When Martin awoke, his blankets were as warm as toast. Glowing warmly in golden sunlight the curtains fluttered gently in the breeze. Birds chirped pleasantly.
Martin did not open his eyes but pulled the blankets around his head, reluctant to let the warm snuggly slumber slip away.
He breathed in deeply. The air smelled of warmly of moist warm earth from last night’s gentle rain.
Slowly, Martin recalled that he went to bed shivering in a poorly insulated tent. He had fallen asleep inside besieged Sevastopol in the winter of 1854, rubbing his numb feet to fend off frostbite.
He smelled something else now, not the acrid stench of campfire and gunpowder smoke but the faint smell of tarnishing brass, bronze and iron slowly warming in the morning sun.
With sleep slipping away quickly now, Martin opened his eyes and recognized instantly the dimensions of the soft meringue colored walls to be that of his childhood bedroom. The windows and the honey colored curtains were exactly as he remembered they looked after the break of day on a warm summer's morning.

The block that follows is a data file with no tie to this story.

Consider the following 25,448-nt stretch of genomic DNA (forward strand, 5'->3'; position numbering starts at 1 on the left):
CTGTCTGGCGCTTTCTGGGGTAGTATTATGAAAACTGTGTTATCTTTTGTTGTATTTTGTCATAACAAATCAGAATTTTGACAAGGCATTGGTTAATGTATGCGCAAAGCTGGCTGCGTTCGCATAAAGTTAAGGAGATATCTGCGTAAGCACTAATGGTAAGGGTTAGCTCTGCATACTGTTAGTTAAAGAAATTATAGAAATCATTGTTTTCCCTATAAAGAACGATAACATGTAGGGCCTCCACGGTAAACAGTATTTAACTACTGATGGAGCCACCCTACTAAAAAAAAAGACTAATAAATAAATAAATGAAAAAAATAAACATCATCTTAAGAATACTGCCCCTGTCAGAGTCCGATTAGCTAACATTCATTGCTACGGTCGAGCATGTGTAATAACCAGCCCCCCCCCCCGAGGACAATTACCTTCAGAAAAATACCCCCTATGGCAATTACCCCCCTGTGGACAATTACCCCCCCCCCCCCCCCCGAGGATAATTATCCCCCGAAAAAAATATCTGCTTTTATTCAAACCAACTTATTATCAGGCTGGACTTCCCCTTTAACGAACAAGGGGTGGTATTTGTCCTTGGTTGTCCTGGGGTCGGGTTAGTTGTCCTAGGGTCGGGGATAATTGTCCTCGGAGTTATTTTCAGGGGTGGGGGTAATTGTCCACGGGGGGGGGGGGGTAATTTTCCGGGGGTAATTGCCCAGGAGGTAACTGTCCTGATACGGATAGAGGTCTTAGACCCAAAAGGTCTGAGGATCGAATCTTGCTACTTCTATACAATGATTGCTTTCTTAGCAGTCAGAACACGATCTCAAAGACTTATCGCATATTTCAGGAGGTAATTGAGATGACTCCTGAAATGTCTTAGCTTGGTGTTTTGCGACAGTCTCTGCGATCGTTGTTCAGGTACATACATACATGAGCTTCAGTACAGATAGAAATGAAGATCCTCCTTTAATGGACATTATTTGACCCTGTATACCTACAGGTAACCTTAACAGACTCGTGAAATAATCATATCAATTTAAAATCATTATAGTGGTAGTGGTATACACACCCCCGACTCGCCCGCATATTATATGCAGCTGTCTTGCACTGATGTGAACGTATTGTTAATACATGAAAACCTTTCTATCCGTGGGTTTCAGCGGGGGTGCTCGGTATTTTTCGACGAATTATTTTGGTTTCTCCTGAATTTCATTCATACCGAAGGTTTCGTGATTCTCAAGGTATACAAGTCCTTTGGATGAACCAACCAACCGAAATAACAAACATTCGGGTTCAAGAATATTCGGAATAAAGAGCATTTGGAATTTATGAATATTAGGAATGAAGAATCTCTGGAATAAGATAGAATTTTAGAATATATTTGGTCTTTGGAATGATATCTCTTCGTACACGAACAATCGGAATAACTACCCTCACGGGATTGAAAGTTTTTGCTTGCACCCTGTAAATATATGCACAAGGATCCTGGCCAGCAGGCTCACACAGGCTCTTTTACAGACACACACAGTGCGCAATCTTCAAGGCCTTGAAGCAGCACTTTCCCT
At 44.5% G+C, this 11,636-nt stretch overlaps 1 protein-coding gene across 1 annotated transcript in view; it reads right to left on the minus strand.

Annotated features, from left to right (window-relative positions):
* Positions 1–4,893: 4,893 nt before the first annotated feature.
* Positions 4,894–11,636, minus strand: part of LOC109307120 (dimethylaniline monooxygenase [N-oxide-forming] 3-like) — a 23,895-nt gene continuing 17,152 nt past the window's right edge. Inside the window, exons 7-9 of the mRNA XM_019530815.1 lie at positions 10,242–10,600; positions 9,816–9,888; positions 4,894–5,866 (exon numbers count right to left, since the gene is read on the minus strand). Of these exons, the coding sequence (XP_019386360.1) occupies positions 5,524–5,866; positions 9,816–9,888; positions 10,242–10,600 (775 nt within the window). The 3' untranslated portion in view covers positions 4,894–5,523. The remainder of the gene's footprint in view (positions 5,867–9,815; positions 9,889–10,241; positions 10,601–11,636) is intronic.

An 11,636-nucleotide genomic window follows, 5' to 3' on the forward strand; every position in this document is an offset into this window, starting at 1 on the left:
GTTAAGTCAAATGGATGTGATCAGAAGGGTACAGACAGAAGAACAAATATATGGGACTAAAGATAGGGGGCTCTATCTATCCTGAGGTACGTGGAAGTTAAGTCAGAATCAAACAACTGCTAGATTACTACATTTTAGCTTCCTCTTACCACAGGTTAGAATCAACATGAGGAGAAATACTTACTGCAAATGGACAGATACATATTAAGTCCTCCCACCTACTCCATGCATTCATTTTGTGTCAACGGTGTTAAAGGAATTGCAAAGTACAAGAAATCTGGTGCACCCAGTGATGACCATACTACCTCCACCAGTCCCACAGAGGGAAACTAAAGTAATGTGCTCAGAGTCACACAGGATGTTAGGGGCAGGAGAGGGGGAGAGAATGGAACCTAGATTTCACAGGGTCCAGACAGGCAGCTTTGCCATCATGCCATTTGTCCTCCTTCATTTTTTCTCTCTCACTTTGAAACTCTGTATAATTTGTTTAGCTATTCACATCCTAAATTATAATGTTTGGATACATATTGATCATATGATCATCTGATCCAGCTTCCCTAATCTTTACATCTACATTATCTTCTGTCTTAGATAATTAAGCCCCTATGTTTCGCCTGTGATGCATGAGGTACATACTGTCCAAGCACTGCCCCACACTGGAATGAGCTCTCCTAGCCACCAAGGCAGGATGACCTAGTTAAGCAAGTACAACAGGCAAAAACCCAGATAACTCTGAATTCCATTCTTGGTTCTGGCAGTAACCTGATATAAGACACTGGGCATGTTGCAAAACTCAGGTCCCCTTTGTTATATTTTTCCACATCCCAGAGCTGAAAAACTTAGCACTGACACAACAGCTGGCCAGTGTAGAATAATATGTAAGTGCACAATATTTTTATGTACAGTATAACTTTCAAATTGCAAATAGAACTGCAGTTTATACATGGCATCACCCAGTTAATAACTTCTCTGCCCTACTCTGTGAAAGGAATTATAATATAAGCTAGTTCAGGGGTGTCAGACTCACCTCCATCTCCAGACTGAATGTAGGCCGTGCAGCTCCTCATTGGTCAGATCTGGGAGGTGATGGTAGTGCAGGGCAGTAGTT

The room however was bare of any of his childhoods furnishings. Absent were the yellow and green hand painted little bookshelves and the little chair and desk, the painting easel, the nightstand with the electric alarm clock and the goldfish bowl. The door also, startlingly, was not his childhood door.
The door was something that altogether did not belong in a suburban bungalow. It was too large for the room, rough hewn and unplanned. It had a large tarnished brass plated key lock bolted into it.
Martin then looked down at the floor and found every inch of the floor covered several inches deep with old rusted iron skeleton keys. The sun shone warmly on the shades of brown and red rusty iron. Martin did not sit up in bed. From where he could see, the keys shared a similar state of tarnish and size and shape.
He looked up once more at the door and its obvious keyhole, foreign and hulking in his room. At this Martin understood and pulled the blankets back over his head. After all, this at least was a task which could wait just a little while longer. And the last time he remembered feeling such comfort was so long ago.
For PostcardQuest2011 using a photo provided by The Debutante. She says,
I was travelling through Morocco last year with a friend. We were in Fez, and visited a curio and carpet shop. He was negotiating for some rugs for his flat; I was taking photos of the wonders, from uncut keys to enamelled bangles. Those keys were in a huge bowl, just lying there.